What the NFPs Can and Cannot Do For the Dollar, S&P 500
- There is no doubt that the NFPs - and various US BLS labor statistics - garner some of the greatest speculative attention
- The payrolls change has become a self-fulfilling prophecy of speculative charge, but deeper economic implications rarely bubble up
- For the Dollar, rate expectations is the key aspects; but market implied yields through year end are already rising without USD
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The monthly US nonfarm payrolls (NFPs) report is celebrated by volatility spotters as one of the most media-hyped events of the calendar month and thereby one of the greatest opportunities for market tumult to trade through. That said, even in the best of times - where liquidity is filled out, markets are less skeptical of value, and the deeper themes this report can tap are fluid - the event risk is disadvantaged. It is released on the first Friday of the month typically which means we have to absorb it in the twilight of the week's liquidity. So, either we get a strong jolt of short-term speculation or we get the motivation for a trend that will continue beyond the weekend. Neither scenario is going to be particularly easy to achieve in our current conditions. First and foremost, we may be wading into the new trading year; but market depth is still restrained by the previous months holiday trade - the deepening sense of complacency over the past year certainly making that difficult.
Speculators, nonetheless, are drawn to opportunities of sharp price movement in this general drought of significant price swings. That said, the greatest potential in this labor report is in the short-term impact it can achieve through risk trends. There are a range of assets that represent the rise and fall of sentiment, but a benchmark like the Yen-based carry trades or junk bonds will be less enthusiastic to response because the implications are more ancillary or they simply aren't near critical technical levels. That is not true for US equity indices though. The major indices from the S&P 500 to the Dow to the Nasdaq all hit record highs this past session. That sets up exaggerated views on already richly priced benchmarks. It could certainly cater to further extend the 'risk on' charge for a short burst. However, the more influential outcome from this data would be a substantial disappointment that triggers concern about the economic engine that should be powering this capital market climb. I say 'should' because the market participants that are currently more prevalent are short-term speculators who care less about the traditional measures of 'value' and more about what they think others would emphasize.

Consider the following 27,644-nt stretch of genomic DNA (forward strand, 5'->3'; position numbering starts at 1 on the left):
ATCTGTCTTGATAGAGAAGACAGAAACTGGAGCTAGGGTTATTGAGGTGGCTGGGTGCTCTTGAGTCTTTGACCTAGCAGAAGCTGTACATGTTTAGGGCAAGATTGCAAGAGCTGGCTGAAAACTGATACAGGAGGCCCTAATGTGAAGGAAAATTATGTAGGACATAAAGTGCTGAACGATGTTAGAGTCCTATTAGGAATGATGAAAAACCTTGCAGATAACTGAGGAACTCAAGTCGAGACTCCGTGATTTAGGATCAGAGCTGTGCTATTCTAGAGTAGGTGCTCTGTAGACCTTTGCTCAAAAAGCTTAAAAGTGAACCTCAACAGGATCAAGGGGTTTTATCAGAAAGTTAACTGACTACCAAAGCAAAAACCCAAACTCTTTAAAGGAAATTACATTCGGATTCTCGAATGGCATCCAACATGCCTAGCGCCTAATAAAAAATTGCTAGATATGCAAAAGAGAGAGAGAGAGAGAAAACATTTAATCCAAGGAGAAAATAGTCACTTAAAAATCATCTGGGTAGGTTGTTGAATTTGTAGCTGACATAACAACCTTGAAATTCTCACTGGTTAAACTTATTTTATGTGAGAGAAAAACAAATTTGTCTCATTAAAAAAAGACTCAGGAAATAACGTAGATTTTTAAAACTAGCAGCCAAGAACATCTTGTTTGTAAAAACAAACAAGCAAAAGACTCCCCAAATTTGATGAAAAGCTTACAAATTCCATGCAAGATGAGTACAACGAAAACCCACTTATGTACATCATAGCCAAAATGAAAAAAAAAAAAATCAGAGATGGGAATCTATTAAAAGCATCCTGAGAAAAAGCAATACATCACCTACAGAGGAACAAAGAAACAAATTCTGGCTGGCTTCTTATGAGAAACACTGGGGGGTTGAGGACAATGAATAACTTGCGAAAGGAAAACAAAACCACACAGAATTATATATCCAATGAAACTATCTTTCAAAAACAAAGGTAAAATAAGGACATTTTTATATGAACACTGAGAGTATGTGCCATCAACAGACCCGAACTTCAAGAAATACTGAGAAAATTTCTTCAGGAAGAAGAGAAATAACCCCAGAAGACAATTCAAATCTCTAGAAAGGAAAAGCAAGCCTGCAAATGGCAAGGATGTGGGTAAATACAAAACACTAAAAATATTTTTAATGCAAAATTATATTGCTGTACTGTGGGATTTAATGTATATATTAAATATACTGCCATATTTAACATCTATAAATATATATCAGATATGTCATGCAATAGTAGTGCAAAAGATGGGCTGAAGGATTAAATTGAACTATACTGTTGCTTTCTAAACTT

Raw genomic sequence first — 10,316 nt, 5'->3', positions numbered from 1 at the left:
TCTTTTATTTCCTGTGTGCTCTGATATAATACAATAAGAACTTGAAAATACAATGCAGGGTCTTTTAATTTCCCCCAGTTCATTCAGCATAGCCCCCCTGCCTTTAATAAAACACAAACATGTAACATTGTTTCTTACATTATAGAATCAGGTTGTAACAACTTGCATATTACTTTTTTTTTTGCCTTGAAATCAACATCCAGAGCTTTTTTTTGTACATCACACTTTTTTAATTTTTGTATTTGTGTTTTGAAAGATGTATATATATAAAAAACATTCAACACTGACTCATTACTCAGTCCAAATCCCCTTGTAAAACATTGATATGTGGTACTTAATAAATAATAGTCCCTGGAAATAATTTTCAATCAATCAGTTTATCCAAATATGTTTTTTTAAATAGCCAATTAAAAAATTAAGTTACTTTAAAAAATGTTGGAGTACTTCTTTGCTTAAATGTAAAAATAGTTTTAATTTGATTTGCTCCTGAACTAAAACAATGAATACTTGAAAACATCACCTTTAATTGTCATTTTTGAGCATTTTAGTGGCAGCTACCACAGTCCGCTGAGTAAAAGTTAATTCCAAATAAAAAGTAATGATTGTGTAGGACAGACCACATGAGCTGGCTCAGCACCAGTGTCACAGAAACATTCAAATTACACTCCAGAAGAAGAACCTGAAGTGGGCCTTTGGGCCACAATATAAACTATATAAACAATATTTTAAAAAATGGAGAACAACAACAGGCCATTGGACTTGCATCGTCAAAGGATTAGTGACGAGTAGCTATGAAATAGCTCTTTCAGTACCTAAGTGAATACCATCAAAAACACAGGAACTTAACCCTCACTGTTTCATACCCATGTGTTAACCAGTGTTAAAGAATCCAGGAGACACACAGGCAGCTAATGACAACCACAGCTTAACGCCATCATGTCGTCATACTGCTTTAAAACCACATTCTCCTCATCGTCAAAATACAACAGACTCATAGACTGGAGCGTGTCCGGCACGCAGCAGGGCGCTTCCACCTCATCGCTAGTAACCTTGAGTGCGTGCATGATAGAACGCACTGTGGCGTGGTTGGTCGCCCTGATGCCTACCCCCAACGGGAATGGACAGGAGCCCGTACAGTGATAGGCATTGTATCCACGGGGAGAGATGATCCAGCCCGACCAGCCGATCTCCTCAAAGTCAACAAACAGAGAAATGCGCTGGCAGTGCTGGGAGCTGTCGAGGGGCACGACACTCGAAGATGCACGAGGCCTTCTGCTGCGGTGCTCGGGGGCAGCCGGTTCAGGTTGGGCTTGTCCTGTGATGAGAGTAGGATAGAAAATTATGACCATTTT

For the Dollar, there are various implications of influence through this data. Yet, the theme that FX speculators will default to is the interpretation of interest rate expectations. In the most academic sense, an improvement in employment trends (NFP beat, drop in jobless rate, rise in wages) translates into faster increases in interest rates and vice versa. Yet, the outlook for monetary policy is increasingly diverging from this economic node and the market instead seems to have a distaste for the Dollar whether the Fed offers a growing yield advantage or not. In fact, the implied yield forecast from Fed Fund futures through the year end has recently surpassed 1.9 percent to close the discount to the Fed's own forecasts. And yet, the Greenback continues to struggle. It is not as clear about what surprise - bullish or bearish - will have the greater impact on the Dollar in terms of sheer volatility like it would for equities and risk assets. We discuss trading the upcoming NFPs to set expectations for reasonable trading in today's Strategy Video.
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